Reading Medbh McGuckian
A pioneering critique of Medbh McGuckian’s poetry by fellow Ulster poet, Leontia Flynn. Flynn carefully and concisely unearths McGuckian’s meanings in her poetry but leaves her renowned mysteriousness intact. A series of close readings of poems spanning Medbh McGuckian’s life and career to date.
Reading Medbh McGuckian is a highly original study of renowned Northern Irish poet Medbh McGuckian. Fellow poet Leontia Flynn offers close readings of McGuckian’s early and mid-career work in an attempt to shed new light on the poet’s complexities, while remaining clear, accessible and highly original. Making use of valuable new research suggesting that much of McGuckian’s poetic language is gathered from other sources, Reading Medbh McGuckian begins as a series of observational readings, analysing the poems and textual materials from which the poem has been developed, and goes on to suggest how her poetic technique has been applied in her later work.
Assuming several critical perspectives, this personal and unique book seeks to give a sense of the challenges presented by McGuckian’s poetry, and of the poet’s evolving style over the last three decades. It also seeks to show how the poet wants her readers to think differently about women, poetry and tradition, constructing McGuckian’s meanings where possible but also insisting that the mysteries – and pleasures – of the poetry remain intact.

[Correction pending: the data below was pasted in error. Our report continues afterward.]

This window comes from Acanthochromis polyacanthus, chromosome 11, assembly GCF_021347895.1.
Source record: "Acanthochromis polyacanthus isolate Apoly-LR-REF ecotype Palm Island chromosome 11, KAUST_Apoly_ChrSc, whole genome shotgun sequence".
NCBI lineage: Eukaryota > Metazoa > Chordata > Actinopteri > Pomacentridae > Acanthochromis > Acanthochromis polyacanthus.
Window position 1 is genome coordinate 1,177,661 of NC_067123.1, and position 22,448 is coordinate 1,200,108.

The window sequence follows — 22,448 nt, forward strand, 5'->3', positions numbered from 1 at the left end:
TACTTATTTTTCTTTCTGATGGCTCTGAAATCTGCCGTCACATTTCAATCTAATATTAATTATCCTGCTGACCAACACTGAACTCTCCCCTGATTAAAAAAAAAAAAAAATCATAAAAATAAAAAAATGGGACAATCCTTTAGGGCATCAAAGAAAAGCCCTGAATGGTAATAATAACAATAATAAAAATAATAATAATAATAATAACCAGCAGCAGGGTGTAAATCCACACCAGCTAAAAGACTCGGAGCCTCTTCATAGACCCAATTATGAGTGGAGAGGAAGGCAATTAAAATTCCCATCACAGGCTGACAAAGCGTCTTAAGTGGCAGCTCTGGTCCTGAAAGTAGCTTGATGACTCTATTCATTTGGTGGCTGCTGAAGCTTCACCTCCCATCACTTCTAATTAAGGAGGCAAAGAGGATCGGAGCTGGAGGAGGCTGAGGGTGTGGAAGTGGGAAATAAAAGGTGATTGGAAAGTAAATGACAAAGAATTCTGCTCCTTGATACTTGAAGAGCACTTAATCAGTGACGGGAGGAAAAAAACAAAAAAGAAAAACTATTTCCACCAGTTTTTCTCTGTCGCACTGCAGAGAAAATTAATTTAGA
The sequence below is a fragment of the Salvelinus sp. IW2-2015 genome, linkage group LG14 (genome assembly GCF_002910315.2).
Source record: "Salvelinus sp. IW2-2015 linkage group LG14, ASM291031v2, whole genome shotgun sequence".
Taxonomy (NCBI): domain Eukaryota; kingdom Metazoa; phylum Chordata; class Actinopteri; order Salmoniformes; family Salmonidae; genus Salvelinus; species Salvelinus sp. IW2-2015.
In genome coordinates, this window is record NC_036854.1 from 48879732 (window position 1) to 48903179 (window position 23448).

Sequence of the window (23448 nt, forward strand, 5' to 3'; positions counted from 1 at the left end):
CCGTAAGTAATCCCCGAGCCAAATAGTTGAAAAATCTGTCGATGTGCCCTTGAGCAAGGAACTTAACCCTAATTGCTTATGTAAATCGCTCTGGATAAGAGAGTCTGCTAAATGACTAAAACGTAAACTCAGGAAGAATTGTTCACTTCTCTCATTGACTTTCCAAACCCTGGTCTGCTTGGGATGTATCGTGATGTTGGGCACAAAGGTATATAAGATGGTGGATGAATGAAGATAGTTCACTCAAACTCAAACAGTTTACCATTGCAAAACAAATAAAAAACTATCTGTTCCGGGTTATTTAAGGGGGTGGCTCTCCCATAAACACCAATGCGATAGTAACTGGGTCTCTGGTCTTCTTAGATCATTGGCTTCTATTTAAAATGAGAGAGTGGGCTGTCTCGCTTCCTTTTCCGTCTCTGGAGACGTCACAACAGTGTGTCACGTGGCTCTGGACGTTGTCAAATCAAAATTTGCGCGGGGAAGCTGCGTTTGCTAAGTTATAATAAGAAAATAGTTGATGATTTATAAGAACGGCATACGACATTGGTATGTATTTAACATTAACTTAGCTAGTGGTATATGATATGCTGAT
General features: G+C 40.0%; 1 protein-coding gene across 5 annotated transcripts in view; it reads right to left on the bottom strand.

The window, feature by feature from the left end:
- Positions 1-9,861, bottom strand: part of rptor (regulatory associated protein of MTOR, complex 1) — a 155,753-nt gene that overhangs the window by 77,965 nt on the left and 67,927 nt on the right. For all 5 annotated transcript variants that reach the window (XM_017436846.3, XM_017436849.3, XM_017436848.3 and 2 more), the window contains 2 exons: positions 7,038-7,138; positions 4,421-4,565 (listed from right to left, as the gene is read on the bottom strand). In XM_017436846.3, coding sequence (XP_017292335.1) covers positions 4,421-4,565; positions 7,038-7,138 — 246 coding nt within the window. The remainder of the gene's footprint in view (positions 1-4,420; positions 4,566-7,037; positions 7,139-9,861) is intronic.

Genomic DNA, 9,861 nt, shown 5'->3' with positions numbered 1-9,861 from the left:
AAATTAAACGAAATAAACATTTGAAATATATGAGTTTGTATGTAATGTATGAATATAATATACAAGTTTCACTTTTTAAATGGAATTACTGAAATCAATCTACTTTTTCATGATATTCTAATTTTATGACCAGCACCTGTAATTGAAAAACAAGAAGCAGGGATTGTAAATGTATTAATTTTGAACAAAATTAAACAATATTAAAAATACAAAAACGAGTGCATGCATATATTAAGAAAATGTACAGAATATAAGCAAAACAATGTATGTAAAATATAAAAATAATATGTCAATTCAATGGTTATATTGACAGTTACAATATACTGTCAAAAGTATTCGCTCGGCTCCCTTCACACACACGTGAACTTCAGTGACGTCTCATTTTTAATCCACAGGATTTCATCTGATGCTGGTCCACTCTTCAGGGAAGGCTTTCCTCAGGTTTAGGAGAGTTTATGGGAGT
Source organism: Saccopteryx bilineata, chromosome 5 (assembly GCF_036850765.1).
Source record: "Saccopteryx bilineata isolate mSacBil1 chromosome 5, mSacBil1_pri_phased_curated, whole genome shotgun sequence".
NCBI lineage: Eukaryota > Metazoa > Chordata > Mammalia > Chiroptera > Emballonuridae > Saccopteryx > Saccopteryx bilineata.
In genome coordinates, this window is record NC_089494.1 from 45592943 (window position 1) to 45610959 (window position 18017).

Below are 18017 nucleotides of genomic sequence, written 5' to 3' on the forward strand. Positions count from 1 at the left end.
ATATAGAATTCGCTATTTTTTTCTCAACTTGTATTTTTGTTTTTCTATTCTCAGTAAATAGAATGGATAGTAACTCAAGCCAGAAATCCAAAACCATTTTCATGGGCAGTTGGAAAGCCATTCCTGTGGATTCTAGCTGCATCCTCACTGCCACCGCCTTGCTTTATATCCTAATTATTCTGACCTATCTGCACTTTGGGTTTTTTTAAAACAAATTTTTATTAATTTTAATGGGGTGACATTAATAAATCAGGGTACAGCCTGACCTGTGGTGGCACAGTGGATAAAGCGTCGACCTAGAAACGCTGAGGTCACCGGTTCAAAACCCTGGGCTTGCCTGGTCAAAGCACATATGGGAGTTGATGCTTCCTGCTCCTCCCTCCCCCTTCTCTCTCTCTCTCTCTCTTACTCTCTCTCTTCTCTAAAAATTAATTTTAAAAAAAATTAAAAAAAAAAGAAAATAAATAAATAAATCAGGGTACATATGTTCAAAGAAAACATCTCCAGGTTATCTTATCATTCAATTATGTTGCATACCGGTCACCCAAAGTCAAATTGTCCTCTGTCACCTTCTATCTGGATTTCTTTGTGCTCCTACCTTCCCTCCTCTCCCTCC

Table of Contents
1. ‘Not sacrificed to Plot… ’: The Flower Master and Single Ladies.
2. ‘This oblique trance is my natural way of speaking’: Venus and the Rain
3. ‘A hill wind blows at the books edges to open a page… ’: On Ballycastle Beach.
4. ‘Clear cut from another world, as if translating…’. Marconi’s Cottage
5. ‘The War Degree’: Captain Lavender and the later political poems
6. ‘Reading in a Library’: where we are now.
About the Author
Leontia Flynn is a research fellow at The Seamus Heaney Centre for Poetry, Queen’s University, Belfast. She has written three collections of poetry, all published by Jonathan Cape, and has received the Forward Prize for Best First Collection, the O’Shaughnessy Prize for Irish poetry and the Rooney Prize for Irish Literature. She has written extensively on the work of fellow poet Medbh McGuckian. She has also been short-listed for the T.S. Eliot and Whitbread Prizes.